So said Intel general manager of IoT security Lorie Wigle at Intel Security's Focus 16 conference last week.
IoT security is really just security, she said, but the window is closing on the ability to implement IoT with maximum security and minimum risk.
The recent attack on Dyn showed how IoT devices can be co-opted by evildoers.
(In the real world this is also an issue for more traditional devices such as computers, smartphones and tablets - for example, there are many Android devices and Apple products that are still in use running operating system versions that are no longer being updated when security issues are revealed.)
But there are also issues stemming from configuration errors rather than software bugs.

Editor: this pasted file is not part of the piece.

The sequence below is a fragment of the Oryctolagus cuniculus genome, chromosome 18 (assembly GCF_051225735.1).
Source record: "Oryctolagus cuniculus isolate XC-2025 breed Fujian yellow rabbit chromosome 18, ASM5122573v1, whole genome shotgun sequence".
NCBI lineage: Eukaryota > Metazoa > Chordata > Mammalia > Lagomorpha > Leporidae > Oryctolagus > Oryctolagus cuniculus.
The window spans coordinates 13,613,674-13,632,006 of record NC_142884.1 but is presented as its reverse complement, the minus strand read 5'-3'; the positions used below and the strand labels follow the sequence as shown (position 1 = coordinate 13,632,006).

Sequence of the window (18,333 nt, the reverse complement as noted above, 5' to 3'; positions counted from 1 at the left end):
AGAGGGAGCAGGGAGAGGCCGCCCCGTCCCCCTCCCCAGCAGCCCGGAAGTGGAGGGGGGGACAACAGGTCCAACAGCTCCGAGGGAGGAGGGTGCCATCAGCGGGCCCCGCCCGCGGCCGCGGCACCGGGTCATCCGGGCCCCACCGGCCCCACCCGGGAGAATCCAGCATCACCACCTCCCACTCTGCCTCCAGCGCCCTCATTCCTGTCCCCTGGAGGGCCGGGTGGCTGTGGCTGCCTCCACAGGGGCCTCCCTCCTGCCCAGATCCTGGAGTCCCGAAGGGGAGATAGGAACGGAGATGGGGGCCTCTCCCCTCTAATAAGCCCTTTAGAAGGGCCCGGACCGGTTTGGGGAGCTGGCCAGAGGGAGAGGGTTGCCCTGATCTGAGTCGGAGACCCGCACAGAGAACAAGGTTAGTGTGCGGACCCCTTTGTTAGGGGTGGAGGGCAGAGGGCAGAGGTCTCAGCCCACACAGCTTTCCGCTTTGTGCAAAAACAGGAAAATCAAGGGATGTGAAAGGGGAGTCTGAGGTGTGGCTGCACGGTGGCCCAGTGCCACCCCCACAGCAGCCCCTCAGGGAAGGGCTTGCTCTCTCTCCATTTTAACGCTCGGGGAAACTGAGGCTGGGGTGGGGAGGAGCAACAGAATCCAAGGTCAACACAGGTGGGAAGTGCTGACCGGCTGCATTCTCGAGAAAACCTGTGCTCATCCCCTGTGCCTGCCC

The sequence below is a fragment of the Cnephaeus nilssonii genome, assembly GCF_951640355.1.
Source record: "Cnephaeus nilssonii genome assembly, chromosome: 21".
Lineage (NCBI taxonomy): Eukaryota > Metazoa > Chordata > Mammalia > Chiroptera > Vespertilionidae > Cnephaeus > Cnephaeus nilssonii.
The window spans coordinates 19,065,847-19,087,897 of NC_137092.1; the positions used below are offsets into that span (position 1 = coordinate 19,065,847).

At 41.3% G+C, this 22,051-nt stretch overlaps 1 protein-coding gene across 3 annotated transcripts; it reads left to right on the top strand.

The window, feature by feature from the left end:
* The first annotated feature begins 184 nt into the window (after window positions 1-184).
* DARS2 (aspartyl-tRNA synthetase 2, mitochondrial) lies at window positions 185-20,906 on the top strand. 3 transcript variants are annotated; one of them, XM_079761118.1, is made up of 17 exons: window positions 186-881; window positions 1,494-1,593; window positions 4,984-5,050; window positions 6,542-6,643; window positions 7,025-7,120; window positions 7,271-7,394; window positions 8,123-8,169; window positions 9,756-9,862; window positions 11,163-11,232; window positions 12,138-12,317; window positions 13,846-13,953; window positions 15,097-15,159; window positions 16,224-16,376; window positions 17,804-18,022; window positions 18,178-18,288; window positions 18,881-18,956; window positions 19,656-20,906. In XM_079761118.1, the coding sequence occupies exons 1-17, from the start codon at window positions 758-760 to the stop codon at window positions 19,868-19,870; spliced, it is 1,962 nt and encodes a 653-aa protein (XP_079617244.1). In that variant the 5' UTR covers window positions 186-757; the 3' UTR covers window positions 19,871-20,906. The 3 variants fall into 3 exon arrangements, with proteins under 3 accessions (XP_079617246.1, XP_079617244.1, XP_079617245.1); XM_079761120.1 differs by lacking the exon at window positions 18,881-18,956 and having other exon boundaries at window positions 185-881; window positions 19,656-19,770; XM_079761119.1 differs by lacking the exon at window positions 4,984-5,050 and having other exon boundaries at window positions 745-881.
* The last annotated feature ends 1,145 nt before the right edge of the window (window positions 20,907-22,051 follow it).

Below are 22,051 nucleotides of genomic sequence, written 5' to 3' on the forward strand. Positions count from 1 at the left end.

The Mirai botnet was possible because so many devices were shipped with default passwords and users either didn't know or didn't bother to change them. Intel is working on technology that will provide devices with preprogrammed credentials so users do not need to use passwords.
The threat defence lifecycle - protect, detect, correct, adapt - should be applied to IoT, she suggested, noting that the 'protect' aspect needs to cover the entire supply chain.
Measures that can be taken on the software side include whitelisting, data encryption, security analytics, policy management, provisioning, and remediation. Hardware techniques such as trusted execution environments also have roles to play.
"No one company can solve the IoT security problem," said Wigle, so Intel is working with a number of device manufacturers including Philips, NCR, Toshiba and Sharp.
Disclosure: The writer attended Focus 16 as a guest of Intel Security.